How to Trigger an Audio Playlist in ProPresenter 7
*EDIT* As of ProPresenter 7.3, this article is no longer applicable. Audio Playlist (and Media Playlists) can be triggered as an action on a slide, via a macro, or through our API now.
One of the questions we’ve seen posted in our Facebook group on occasion is, “Can I trigger an audio playlist from a slide.” The answer is usually “no” because there isn’t an Action available to start a playlist. However, by using the built-in MIDI controls that are available in ProPresenter 7 you can create your own custom Action that will select a playlist and start the music in it.
Everything you need to do this on a Mac is already included with the OS. Windows requires installing a free, easy to use, third-party program.
Before continuing with this post, close ProPresenter. You will need to setup the MIDI settings for your system before ProPresenter is open in order for them to show up properly.
Getting Started on Mac
On your Mac, use Spotlight to open Audio MIDI Setup.
The first time you open Audio MIDI Setup you will probably see the Audio Devices list. Click on the Window menu and select Show MIDI Studio. You can close the Audio Devices window.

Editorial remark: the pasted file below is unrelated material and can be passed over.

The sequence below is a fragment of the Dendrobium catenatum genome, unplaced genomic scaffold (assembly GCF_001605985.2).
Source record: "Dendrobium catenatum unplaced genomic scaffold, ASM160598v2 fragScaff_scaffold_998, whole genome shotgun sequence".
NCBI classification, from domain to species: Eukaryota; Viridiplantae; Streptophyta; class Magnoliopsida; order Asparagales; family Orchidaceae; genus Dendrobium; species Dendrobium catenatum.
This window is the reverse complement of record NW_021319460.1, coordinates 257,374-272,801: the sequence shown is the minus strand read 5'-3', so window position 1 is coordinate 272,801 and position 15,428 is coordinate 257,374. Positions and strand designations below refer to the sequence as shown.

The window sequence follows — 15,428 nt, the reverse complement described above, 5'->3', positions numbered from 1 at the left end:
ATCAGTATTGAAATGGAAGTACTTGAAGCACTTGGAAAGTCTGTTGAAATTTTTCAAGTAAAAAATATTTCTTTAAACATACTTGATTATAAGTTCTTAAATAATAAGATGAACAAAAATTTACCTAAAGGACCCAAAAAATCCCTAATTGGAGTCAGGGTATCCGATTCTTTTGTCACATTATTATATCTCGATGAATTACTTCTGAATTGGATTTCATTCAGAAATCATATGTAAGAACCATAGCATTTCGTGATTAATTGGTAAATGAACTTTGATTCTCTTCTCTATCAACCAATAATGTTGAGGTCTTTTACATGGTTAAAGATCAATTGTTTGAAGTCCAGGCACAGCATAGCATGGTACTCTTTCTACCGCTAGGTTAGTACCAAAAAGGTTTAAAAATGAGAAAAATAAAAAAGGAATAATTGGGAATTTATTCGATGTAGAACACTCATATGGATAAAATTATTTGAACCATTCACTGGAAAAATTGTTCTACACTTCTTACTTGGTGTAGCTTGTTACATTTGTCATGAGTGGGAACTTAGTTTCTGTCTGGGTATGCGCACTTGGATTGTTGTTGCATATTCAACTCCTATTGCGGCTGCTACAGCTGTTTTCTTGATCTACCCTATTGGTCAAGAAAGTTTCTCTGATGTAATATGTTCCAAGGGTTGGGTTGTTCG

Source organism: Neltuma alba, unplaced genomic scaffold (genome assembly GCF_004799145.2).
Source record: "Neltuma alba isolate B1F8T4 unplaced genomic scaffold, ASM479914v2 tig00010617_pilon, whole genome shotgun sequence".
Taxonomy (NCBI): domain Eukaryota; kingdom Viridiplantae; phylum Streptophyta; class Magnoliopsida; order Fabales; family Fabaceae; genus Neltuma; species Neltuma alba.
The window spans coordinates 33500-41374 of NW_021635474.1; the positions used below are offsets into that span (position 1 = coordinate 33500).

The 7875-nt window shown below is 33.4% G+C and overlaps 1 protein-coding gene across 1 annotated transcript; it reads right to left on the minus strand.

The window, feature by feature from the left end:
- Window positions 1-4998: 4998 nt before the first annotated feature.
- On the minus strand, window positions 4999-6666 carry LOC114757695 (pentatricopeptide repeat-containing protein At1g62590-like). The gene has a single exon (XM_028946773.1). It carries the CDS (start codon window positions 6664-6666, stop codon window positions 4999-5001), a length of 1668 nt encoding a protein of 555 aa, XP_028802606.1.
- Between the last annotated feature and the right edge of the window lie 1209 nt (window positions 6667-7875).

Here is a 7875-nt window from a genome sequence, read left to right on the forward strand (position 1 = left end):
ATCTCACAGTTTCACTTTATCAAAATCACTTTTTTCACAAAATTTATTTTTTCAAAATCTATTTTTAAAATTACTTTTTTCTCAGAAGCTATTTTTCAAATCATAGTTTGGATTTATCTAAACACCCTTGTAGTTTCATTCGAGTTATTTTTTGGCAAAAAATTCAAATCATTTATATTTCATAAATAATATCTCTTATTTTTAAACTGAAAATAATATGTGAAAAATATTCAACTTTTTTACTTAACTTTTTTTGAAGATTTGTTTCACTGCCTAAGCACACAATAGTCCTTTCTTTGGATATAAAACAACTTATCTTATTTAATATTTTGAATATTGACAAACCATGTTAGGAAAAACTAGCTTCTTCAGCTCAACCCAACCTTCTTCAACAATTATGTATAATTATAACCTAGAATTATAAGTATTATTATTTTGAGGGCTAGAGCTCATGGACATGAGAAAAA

When you open MIDI Studio, you should see a window like the one shown below. Double-click on the red IAC Driver icon.
The only change you need to make on the window that opens is checking the box next to “Device is online”. If you want to change the Device Name, you can, but it isn’t required; it only shows up in Audio MIDI Setup.
Click on the Ports button. You will see Bus 1 listed. This is the device name that will show up in ProPresenter, so you may want to rename it to be something more useful. Click Apply and then close the window when you’re done.